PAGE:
But, if a person has 50 accounts, life insurance, mutual funds, and foreign life insurance — the FBAR filing may be much more complicated.

2020 Deadline For Filing

The FBAR filing deadline is relatively forgiving.

Unless the IRS and FinCEN change the current FBAR filing deadline rules, then the FBAR is due when your tax returns are due (April or June). But, the FBAR is on automatic extension through October.


The FBAR Instructions as provided by the IRS and FinCEN can be dense. Therefore, Golding & Golding have prepared our own FBAR instructions for your reference.

FBAR Violation Penalty

FBAR penalties: The failure to file the FBAR (or filing the FBAR late) may result in FBAR penalties. FBAR penalties can be broken down into different categories:

  • Willful FBAR Penalties
  • Non-Willful FBAR Penalties
  • Civil FBAR Penalties
  • Criminal FBAR Penalties

Golding & Golding: About Our International Tax Law Firm

Golding & Golding specializes exclusively in international tax, and specifically IRS offshore disclosure

We are the “go-to” firm for other Attorneys, CPAs, Enrolled Agents, Accountants, and Financial Professionals across the globe. Our attorneys have worked with thousands of clients on offshore disclosure matters, including FATCA & FBAR.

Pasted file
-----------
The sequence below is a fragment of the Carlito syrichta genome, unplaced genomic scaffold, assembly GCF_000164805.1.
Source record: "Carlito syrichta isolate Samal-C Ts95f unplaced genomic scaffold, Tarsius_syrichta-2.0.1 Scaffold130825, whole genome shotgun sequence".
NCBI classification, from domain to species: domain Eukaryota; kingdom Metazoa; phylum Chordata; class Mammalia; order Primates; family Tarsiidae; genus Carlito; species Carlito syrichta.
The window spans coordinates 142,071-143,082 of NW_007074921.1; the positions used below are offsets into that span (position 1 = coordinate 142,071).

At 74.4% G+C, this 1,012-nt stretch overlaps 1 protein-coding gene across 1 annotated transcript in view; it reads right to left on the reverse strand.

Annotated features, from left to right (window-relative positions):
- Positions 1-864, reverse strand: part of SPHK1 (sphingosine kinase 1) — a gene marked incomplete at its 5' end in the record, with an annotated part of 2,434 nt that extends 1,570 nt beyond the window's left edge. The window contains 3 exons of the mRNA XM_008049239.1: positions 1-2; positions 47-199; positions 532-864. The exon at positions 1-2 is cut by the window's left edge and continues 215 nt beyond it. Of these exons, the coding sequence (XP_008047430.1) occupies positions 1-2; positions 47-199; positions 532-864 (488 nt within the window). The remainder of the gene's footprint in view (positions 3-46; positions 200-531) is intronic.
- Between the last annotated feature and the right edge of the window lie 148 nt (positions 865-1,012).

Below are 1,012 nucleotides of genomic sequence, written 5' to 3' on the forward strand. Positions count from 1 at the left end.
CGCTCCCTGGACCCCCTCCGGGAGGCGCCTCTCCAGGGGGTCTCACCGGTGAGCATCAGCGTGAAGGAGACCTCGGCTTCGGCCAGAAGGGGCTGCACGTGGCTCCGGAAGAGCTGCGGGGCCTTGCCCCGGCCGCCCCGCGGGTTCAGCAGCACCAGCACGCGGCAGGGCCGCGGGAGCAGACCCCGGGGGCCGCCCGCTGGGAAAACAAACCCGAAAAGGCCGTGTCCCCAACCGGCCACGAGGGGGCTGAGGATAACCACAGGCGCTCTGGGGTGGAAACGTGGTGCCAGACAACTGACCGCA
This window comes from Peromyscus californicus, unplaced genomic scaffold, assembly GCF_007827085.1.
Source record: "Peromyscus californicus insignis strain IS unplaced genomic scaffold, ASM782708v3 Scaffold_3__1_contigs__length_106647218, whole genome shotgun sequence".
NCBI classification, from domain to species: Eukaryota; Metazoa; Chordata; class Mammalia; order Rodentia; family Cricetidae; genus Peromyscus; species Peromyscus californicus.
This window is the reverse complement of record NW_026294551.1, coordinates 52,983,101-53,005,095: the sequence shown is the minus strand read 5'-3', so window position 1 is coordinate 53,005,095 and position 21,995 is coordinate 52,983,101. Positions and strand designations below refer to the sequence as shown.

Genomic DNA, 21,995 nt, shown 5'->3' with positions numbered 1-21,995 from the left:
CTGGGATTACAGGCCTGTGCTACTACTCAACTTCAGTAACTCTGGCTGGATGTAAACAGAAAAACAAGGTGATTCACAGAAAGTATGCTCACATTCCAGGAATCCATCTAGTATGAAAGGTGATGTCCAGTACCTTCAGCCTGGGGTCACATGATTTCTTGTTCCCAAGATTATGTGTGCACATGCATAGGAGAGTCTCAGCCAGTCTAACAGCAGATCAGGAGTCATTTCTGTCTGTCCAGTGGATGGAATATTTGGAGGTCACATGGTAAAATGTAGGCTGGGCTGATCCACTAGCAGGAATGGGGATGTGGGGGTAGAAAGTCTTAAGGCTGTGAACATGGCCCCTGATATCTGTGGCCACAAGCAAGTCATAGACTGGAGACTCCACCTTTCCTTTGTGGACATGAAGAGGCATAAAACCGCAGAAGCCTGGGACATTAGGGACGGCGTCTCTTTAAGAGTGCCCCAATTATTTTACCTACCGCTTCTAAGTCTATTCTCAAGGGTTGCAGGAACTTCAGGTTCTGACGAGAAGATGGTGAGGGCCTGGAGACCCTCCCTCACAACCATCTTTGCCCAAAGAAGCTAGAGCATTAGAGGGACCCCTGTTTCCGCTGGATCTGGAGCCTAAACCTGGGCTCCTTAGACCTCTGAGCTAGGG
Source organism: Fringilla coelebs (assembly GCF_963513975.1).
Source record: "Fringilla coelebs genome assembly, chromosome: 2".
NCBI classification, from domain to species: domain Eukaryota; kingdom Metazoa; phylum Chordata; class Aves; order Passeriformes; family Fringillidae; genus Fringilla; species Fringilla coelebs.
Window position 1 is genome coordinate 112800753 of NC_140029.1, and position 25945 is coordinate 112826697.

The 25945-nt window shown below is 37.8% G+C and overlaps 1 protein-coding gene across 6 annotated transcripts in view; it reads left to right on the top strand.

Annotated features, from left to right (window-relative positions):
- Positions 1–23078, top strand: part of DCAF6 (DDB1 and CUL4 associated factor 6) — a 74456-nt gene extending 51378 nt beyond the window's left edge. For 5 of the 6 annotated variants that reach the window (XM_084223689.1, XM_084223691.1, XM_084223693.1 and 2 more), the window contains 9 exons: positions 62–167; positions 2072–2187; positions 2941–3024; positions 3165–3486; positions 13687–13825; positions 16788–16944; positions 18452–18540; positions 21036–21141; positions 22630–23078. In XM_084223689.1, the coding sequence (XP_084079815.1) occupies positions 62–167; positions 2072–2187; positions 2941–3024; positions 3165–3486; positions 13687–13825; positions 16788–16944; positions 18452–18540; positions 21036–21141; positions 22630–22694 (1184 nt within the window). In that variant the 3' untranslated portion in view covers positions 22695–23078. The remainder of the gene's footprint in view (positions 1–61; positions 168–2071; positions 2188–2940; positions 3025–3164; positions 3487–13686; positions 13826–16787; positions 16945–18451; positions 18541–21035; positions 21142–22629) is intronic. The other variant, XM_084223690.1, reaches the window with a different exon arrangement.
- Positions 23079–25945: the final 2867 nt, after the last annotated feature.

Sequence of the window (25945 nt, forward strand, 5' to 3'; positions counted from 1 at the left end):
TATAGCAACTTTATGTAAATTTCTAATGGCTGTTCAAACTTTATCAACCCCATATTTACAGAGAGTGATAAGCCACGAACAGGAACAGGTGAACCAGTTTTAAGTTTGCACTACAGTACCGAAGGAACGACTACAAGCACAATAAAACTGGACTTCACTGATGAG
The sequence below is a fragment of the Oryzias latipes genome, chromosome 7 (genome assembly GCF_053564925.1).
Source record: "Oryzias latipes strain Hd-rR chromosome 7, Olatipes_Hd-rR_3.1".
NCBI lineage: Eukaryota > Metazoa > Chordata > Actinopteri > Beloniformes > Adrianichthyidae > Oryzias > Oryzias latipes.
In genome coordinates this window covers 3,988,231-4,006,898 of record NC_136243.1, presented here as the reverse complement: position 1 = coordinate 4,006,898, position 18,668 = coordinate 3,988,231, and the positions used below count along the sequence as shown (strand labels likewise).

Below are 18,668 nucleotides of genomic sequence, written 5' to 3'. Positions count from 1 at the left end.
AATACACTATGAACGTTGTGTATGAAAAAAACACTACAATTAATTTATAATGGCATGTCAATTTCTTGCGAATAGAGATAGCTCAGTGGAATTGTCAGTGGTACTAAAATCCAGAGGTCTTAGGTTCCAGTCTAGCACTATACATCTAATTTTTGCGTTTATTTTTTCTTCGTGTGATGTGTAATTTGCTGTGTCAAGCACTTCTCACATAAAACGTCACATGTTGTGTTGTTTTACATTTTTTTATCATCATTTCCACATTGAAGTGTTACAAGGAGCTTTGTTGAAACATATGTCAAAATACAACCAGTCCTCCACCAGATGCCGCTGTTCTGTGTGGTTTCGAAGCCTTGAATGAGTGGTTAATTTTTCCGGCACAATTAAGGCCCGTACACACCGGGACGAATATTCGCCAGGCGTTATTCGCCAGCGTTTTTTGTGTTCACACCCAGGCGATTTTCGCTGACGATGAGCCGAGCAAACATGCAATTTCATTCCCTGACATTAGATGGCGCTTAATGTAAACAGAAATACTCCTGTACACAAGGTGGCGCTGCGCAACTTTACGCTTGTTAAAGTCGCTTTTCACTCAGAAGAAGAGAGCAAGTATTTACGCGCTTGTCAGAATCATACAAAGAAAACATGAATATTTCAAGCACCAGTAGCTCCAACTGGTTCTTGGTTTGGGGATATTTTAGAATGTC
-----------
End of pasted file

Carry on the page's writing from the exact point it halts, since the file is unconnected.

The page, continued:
Each case is led by a Board-Certified Tax Law Specialist with 20 years of experience, and the entire matter (tax and legal) is handled by our team, in-house.

*Please beware of copycat tax and law firms misleading the public about their credentials and experience.

Less than 1% of Tax Attorneys Nationwide Are Certified Specialists

Sean M. Golding is one of less than 350 Attorneys (out of more than 200,000 practicing California Attorneys) to earn the Certified Tax Law Specialist credential. The credential is awarded to less than 1% of Attorneys.

Recent Golding & Golding Case Highlights

  • We represented a client in an 8-figure disclosure that spanned 7 countries.
  • We represented a high-net-worth client to facilitate a complex expatriation with offshore disclosure.
  • We represented an overseas family with bringing multiple businesses & personal investments into U.S. tax and offshore compliance.
  • We took over a case from a small firm that unsuccessfully submitted multiple clients to IRS Offshore Disclosure.
  • We successfully completed several recent disclosures for clients with assets ranging from $50,000 – $7,000,000+.

How to Hire Experienced Offshore Counsel

Generally, experienced attorneys in this field will have the following credentials/experience:

  • 20-years experience as a practicing attorney
  • Extensive litigation, high-stakes audit and trial experience
  • Board Certified Tax Law Specialist credential
  • Master’s of Tax Law (LL.M.)
  • Dually Licensed as an EA (Enrolled Agent) or CPA

Interested in Learning More about Golding & Golding?

No matter where in the world you reside, our international tax team can get you IRS offshore compliant. 

Golding & Golding specializes in FBAR and FATCA. Contact our firm today for assistance with getting compliant.